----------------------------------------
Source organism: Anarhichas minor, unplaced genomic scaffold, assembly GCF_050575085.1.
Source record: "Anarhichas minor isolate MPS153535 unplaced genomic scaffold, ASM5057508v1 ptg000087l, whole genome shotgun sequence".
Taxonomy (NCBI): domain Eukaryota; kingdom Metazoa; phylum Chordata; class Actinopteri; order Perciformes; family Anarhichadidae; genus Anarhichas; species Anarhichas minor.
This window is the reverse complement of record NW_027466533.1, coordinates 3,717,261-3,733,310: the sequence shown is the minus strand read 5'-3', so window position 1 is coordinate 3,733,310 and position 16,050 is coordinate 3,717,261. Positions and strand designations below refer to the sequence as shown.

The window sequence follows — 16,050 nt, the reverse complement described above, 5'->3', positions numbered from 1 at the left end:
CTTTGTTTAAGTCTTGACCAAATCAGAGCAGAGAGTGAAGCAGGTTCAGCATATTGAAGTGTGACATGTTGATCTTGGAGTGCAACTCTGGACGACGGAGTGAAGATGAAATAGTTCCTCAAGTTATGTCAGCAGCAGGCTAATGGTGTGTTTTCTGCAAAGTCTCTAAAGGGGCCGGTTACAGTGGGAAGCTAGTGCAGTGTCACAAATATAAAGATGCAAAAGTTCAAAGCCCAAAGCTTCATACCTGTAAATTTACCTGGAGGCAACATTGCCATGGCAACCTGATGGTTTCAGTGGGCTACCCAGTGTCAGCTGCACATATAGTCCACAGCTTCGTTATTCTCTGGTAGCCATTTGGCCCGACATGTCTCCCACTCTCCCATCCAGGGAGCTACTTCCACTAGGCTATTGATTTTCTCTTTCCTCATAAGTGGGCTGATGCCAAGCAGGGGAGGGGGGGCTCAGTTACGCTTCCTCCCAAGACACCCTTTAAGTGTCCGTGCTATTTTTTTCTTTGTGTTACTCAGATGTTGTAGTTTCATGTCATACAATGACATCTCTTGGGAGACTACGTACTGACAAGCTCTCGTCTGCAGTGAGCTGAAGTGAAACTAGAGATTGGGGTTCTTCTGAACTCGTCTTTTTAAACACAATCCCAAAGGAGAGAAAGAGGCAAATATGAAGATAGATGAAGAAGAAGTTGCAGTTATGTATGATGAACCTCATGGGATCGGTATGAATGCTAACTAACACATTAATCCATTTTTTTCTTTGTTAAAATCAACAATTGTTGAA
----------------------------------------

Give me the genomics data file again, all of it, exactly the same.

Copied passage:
Source organism: Anarhichas minor, unplaced genomic scaffold, assembly GCF_050575085.1.
Source record: "Anarhichas minor isolate MPS153535 unplaced genomic scaffold, ASM5057508v1 ptg000087l, whole genome shotgun sequence".
Taxonomy (NCBI): domain Eukaryota; kingdom Metazoa; phylum Chordata; class Actinopteri; order Perciformes; family Anarhichadidae; genus Anarhichas; species Anarhichas minor.
This window is the reverse complement of record NW_027466533.1, coordinates 3,717,261-3,733,310: the sequence shown is the minus strand read 5'-3', so window position 1 is coordinate 3,733,310 and position 16,050 is coordinate 3,717,261. Positions and strand designations below refer to the sequence as shown.

The window sequence follows — 16,050 nt, the reverse complement described above, 5'->3', positions numbered from 1 at the left end:
CTTTGTTTAAGTCTTGACCAAATCAGAGCAGAGAGTGAAGCAGGTTCAGCATATTGAAGTGTGACATGTTGATCTTGGAGTGCAACTCTGGACGACGGAGTGAAGATGAAATAGTTCCTCAAGTTATGTCAGCAGCAGGCTAATGGTGTGTTTTCTGCAAAGTCTCTAAAGGGGCCGGTTACAGTGGGAAGCTAGTGCAGTGTCACAAATATAAAGATGCAAAAGTTCAAAGCCCAAAGCTTCATACCTGTAAATTTACCTGGAGGCAACATTGCCATGGCAACCTGATGGTTTCAGTGGGCTACCCAGTGTCAGCTGCACATATAGTCCACAGCTTCGTTATTCTCTGGTAGCCATTTGGCCCGACATGTCTCCCACTCTCCCATCCAGGGAGCTACTTCCACTAGGCTATTGATTTTCTCTTTCCTCATAAGTGGGCTGATGCCAAGCAGGGGAGGGGGGGCTCAGTTACGCTTCCTCCCAAGACACCCTTTAAGTGTCCGTGCTATTTTTTTCTTTGTGTTACTCAGATGTTGTAGTTTCATGTCATACAATGACATCTCTTGGGAGACTACGTACTGACAAGCTCTCGTCTGCAGTGAGCTGAAGTGAAACTAGAGATTGGGGTTCTTCTGAACTCGTCTTTTTAAACACAATCCCAAAGGAGAGAAAGAGGCAAATATGAAGATAGATGAAGAAGAAGTTGCAGTTATGTATGATGAACCTCATGGGATCGGTATGAATGCTAACTAACACATTAATCCATTTTTTTCTTTGTTAAAATCAACAATTGTTGAA